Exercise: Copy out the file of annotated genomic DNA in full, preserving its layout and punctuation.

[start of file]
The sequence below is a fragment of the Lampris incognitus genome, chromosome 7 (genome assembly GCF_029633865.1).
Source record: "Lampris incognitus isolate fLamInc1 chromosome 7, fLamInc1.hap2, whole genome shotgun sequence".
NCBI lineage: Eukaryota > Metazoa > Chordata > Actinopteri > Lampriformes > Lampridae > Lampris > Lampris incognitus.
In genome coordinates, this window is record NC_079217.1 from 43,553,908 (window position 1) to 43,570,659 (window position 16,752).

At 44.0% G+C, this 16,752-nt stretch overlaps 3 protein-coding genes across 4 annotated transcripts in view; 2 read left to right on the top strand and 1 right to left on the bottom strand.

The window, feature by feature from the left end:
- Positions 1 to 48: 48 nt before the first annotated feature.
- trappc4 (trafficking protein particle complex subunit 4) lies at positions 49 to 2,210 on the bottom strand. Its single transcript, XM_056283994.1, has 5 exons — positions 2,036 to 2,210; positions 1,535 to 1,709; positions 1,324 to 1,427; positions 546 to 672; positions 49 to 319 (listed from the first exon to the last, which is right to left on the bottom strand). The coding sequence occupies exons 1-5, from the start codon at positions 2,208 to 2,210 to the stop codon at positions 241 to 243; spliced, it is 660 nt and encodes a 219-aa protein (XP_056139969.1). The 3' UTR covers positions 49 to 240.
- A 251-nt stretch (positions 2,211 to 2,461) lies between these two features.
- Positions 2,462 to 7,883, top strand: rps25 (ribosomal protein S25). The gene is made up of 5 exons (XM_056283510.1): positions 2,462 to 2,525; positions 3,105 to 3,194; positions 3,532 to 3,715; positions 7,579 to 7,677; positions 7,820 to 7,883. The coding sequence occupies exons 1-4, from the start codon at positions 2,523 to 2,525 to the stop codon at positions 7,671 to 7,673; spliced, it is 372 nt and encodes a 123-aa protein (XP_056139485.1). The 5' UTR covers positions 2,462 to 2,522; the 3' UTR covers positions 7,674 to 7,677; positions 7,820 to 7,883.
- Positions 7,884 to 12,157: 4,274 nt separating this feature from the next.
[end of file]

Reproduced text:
The sequence below is a fragment of the Lampris incognitus genome, chromosome 7 (genome assembly GCF_029633865.1).
Source record: "Lampris incognitus isolate fLamInc1 chromosome 7, fLamInc1.hap2, whole genome shotgun sequence".
NCBI lineage: Eukaryota > Metazoa > Chordata > Actinopteri > Lampriformes > Lampridae > Lampris > Lampris incognitus.
In genome coordinates, this window is record NC_079217.1 from 43,553,908 (window position 1) to 43,570,659 (window position 16,752).

At 44.0% G+C, this 16,752-nt stretch overlaps 3 protein-coding genes across 4 annotated transcripts in view; 2 read left to right on the top strand and 1 right to left on the bottom strand.

The window, feature by feature from the left end:
- Positions 1 to 48: 48 nt before the first annotated feature.
- trappc4 (trafficking protein particle complex subunit 4) lies at positions 49 to 2,210 on the bottom strand. Its single transcript, XM_056283994.1, has 5 exons — positions 2,036 to 2,210; positions 1,535 to 1,709; positions 1,324 to 1,427; positions 546 to 672; positions 49 to 319 (listed from the first exon to the last, which is right to left on the bottom strand). The coding sequence occupies exons 1-5, from the start codon at positions 2,208 to 2,210 to the stop codon at positions 241 to 243; spliced, it is 660 nt and encodes a 219-aa protein (XP_056139969.1). The 3' UTR covers positions 49 to 240.
- A 251-nt stretch (positions 2,211 to 2,461) lies between these two features.
- Positions 2,462 to 7,883, top strand: rps25 (ribosomal protein S25). The gene is made up of 5 exons (XM_056283510.1): positions 2,462 to 2,525; positions 3,105 to 3,194; positions 3,532 to 3,715; positions 7,579 to 7,677; positions 7,820 to 7,883. The coding sequence occupies exons 1-4, from the start codon at positions 2,523 to 2,525 to the stop codon at positions 7,671 to 7,673; spliced, it is 372 nt and encodes a 123-aa protein (XP_056139485.1). The 5' UTR covers positions 2,462 to 2,522; the 3' UTR covers positions 7,674 to 7,677; positions 7,820 to 7,883.
- Positions 7,884 to 12,157: 4,274 nt separating this feature from the next.